Father Says No One Should Have To Bury Their Son At National Day Of Mourning

It was a day of mourning for those who lost a loved one in a workplace accident at St. Augustine's Church in Riverside Friday.

There wasn't an empty pew in the church as those left behind told their stories for The National Day of Mourning.

Leamington natives Don Affleck and his wife Marlene lost there son Wayne in December of last year.

He says burying his son, isn't something he ever expected to have to go through.

"I've buried my parents, she's buried her parents, and I would do that a hundred times over, rather than burring our son." he says. "People need to be a little bit more aware at work. I think we all have a tendency of doing things that probably aren't quite right and it's like, you know what? They're [rules] there to protect us."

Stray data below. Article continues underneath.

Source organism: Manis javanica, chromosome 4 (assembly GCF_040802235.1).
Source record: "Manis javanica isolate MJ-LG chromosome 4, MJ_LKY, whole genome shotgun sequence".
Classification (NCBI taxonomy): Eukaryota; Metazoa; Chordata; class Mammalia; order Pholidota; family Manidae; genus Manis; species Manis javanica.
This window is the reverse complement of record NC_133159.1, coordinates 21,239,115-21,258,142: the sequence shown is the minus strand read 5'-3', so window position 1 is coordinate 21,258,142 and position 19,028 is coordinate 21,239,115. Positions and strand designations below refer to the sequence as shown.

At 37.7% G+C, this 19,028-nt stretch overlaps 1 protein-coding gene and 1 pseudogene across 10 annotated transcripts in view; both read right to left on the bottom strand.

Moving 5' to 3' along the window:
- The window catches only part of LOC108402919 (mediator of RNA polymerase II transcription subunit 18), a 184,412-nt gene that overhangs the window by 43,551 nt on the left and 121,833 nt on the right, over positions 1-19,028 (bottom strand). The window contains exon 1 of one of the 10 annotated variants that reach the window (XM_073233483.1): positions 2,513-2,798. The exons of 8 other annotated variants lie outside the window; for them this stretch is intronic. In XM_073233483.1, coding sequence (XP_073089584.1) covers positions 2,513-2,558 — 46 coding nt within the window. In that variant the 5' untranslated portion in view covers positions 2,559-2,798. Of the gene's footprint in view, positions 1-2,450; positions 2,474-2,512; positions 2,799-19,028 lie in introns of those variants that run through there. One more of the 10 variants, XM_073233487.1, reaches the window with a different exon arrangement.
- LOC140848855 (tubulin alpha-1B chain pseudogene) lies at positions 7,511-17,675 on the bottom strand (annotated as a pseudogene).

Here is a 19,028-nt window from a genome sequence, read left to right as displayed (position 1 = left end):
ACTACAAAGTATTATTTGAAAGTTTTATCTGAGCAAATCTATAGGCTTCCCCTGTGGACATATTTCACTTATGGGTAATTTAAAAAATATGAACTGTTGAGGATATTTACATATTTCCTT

He says Wayne was working on a solar panel array that was powered by a generator when he was fatally electrocuted near Toronto.

The incident is still being investigated, and until it is resolved, he says it's hard to move forward.

"We actually haven't had a chance to properly mourn our son because of all the court proceedings. We still get phone calls at Christmas time from coroners and lawyers and our whole life from then until now has been turned over," says Affleck.

His wife Marlene wants more support extended to family and friends when workers are injured or killed on the job.

She says the whole experience has been extremely cold from the employers and officials.

"Let me help you pay for psychiatry, like there's no help in any avenue of the whole situation. I find that so unjust, you can't just say 'oh, well your son was electrocuted and he died, oh well,'" Marlene says.

Several families told their stories Friday at St. Augustine's before a procession leading down to the Injured Workers Monument at the foot of Pillette Ave. on Riverside Dr..